Improvements to Dubuque Senior High School’s auditorium are among the drivers of an increased price tag for extensive renovations planned at the school.

Dubuque Community School Board members on Monday approved an estimated project budget of close to $33.9 million for the second phase of Senior renovations. That cost is about $1.2 million above an architect’s estimate made in June and close to $4 million more than initially budgeted.

However, district officials said the changes are ones they can afford based on available funds. Superintendent Stan Rheingans said that when the project is completed, Senior will be fully renovated.


“It was good to have those extra dollars available to finalize some things that need to be done,” he said.

Marty Johnson, owner of Straka Johnson Architects, said project officials are planning “really extensive” renovations to the Senior auditorium, including enlarging the stage, raising and changing the steepness of the floor, expanding back-of-house areas, adding new lighting and sound systems and creating a new exterior entrance.

“We’re creating much more enhanced performance venues for both the students’ experience and also the visitor, but mostly the student experience,” Johnson said before the meeting.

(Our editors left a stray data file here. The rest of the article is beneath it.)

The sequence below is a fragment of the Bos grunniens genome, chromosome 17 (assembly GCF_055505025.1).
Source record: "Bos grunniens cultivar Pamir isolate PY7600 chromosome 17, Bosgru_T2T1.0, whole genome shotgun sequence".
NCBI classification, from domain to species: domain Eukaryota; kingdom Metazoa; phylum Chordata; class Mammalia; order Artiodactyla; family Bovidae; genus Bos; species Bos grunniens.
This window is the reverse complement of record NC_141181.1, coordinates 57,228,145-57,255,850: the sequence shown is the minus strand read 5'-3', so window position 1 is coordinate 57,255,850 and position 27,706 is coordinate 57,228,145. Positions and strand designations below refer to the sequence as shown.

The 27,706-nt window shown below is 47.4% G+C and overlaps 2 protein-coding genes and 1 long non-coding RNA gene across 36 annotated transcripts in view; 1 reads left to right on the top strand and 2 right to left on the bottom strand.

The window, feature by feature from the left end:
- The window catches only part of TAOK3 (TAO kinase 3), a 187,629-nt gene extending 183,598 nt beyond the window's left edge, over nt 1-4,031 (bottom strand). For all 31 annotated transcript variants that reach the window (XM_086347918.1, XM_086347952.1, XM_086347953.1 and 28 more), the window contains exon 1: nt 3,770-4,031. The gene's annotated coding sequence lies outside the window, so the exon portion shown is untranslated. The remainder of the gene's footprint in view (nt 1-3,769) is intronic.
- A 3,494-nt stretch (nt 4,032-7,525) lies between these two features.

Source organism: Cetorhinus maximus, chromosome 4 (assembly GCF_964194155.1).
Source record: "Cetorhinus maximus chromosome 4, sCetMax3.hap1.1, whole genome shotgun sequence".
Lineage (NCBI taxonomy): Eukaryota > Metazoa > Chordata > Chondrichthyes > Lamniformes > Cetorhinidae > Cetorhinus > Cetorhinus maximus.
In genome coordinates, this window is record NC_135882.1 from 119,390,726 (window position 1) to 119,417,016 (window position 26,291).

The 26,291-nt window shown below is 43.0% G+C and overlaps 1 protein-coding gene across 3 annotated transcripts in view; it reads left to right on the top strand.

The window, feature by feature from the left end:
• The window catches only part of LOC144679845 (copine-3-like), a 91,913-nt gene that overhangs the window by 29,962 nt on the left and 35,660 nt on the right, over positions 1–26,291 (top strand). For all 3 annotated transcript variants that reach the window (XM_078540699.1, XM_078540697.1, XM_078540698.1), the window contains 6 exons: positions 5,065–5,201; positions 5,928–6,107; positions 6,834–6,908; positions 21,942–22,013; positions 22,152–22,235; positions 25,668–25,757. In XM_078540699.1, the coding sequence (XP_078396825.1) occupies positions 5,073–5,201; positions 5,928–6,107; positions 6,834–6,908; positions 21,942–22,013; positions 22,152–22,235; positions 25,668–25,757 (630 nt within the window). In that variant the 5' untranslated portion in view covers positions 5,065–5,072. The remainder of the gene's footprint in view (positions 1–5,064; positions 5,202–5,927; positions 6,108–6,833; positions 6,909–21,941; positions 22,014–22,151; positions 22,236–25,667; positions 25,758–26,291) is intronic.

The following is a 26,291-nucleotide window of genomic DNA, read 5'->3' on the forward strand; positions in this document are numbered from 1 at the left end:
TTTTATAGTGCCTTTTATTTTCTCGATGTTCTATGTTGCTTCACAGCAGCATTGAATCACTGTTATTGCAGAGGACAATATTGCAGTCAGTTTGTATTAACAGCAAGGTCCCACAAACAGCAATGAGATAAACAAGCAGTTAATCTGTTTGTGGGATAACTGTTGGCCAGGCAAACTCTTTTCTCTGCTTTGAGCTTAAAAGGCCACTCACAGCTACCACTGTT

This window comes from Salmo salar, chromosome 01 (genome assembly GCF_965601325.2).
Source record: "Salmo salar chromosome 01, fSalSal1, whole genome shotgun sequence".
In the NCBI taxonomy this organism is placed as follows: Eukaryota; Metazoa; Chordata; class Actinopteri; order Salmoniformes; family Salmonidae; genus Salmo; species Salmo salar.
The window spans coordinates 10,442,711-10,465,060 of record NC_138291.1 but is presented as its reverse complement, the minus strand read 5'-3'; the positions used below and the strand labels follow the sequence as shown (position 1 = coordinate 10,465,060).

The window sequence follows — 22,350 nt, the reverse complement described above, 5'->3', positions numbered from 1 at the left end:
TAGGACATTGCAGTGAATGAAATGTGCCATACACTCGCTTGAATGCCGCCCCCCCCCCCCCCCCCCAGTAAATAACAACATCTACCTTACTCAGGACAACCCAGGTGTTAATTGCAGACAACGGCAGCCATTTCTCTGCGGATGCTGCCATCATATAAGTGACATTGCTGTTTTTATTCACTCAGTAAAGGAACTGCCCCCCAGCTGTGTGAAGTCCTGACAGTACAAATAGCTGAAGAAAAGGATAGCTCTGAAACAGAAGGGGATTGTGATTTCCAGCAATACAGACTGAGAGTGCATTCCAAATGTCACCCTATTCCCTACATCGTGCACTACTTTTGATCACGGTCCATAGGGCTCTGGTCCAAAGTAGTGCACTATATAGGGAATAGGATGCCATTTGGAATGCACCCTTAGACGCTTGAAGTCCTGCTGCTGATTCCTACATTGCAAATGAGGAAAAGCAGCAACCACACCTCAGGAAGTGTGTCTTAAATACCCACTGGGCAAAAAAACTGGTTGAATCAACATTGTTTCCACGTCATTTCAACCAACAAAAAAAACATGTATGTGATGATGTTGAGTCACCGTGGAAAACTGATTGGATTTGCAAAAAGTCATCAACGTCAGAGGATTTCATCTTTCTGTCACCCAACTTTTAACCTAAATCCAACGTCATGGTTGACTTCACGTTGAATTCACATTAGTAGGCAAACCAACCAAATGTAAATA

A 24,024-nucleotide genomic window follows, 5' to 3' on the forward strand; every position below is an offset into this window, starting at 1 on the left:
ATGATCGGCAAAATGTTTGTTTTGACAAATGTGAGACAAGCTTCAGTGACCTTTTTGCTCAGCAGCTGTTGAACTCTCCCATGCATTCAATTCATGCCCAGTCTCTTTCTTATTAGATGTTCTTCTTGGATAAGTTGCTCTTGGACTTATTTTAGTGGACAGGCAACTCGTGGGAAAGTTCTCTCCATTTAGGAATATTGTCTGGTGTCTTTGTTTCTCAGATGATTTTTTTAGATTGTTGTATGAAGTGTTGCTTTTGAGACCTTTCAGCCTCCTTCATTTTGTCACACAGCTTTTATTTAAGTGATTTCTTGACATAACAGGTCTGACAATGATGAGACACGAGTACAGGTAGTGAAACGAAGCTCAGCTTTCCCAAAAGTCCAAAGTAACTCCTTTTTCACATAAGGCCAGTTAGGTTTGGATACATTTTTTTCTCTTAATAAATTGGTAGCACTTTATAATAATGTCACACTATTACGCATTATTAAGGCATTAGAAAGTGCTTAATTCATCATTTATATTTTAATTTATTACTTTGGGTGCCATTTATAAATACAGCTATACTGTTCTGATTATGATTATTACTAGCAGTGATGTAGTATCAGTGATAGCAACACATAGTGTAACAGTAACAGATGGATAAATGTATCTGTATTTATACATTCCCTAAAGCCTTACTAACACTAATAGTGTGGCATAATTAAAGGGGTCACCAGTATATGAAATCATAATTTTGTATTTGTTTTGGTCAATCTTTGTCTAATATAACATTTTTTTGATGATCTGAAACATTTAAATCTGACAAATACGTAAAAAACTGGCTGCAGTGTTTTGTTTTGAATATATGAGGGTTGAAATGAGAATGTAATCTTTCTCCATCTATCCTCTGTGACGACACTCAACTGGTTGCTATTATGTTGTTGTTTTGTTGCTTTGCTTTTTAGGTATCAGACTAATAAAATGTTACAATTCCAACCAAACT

Enhancements to the auditorium are expected to cost about $3.5 million. The improvements aim to provide some equity between the auditoriums at Senior and at Hempstead High School.

“With all these enhancements, they will be pretty much on par,” Johnson said.

Other additional funds have been added to the technology and computer equipment portion of the Senior project budget to address remote learning situations such as those presented by the COVID-19 pandemic.

That includes giving classrooms more video conferencing capabilities with improvements such as microphones and speakers. Johnson noted that such upgrades would have use beyond the current pandemic.

“I think this whole environment has created options that maybe were not thought of or really utilized, but even the idea of snow days is now becoming obsolete,” he said.

Other planned renovations include mechanical, electrical and plumbing enhancements; addition of air-conditioning to areas that don’t currently have it; improvements to fine arts spaces; and additions with a new staircase, wrestling room and physical education space.

Kevin Kelleher, the district’s chief financial officer, said the district’s financial adviser indicated he was comfortable with the project reaching a maximum of about $34.5 million. Those estimates included consideration of COVID-19 impacts on revenues from the state’s 1-cent sales tax for school infrastructure.

“He is comfortable now, looking at those estimates, being able to have an all-in for this project at roughly a little over $34 million,” Kelleher said.

The project is expected to go out for bids in January.